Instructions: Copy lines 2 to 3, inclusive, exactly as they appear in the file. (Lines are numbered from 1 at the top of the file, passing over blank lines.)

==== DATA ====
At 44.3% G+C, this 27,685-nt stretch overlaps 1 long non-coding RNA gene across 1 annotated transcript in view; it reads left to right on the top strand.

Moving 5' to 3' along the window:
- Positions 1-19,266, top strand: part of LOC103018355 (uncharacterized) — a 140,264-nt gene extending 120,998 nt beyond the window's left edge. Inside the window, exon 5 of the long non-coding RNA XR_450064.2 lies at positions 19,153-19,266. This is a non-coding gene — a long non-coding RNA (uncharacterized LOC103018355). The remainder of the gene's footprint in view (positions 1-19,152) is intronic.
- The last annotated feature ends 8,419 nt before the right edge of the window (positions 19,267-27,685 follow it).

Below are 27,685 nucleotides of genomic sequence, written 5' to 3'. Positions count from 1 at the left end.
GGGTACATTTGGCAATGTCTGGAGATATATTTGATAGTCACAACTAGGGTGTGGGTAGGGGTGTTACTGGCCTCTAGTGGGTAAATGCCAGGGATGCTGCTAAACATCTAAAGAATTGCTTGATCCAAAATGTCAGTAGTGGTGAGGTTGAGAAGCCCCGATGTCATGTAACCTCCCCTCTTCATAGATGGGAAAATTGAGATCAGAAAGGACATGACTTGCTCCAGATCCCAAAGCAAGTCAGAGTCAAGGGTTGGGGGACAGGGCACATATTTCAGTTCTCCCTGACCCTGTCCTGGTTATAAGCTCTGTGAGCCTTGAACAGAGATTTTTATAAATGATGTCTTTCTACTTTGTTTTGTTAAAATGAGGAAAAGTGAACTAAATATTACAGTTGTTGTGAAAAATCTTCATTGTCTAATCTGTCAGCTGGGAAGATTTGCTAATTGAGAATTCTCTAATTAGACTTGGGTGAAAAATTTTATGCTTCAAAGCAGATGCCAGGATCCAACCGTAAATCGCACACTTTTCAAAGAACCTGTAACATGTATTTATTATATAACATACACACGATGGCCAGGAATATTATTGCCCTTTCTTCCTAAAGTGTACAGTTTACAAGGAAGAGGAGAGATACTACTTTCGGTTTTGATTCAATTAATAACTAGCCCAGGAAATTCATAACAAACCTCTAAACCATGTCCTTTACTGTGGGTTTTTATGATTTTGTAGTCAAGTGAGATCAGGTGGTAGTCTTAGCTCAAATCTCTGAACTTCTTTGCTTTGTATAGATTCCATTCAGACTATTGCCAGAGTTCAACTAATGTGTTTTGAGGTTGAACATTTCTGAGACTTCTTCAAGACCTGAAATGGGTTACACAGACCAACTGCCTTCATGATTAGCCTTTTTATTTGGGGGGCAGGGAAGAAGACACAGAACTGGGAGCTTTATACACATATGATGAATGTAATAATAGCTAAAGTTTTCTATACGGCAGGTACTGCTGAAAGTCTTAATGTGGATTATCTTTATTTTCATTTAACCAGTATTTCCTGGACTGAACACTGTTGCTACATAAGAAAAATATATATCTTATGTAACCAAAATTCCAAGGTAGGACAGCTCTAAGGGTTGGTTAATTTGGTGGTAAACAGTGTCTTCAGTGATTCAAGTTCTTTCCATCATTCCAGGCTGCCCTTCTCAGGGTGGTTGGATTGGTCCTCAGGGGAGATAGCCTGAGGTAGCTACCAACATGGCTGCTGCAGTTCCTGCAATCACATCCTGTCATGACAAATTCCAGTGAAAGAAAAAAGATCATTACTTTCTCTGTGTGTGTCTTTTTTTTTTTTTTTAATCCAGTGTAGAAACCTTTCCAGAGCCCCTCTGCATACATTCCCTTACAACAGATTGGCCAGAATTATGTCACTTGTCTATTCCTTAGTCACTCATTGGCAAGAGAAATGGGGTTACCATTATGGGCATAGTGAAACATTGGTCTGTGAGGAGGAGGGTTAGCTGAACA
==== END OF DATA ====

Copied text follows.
Moving 5' to 3' along the window:
- Positions 1-19,266, top strand: part of LOC103018355 (uncharacterized) — a 140,264-nt gene extending 120,998 nt beyond the window's left edge. Inside the window, exon 5 of the long non-coding RNA XR_450064.2 lies at positions 19,153-19,266. This is a non-coding gene — a long non-coding RNA (uncharacterized LOC103018355). The remainder of the gene's footprint in view (positions 1-19,152) is intronic.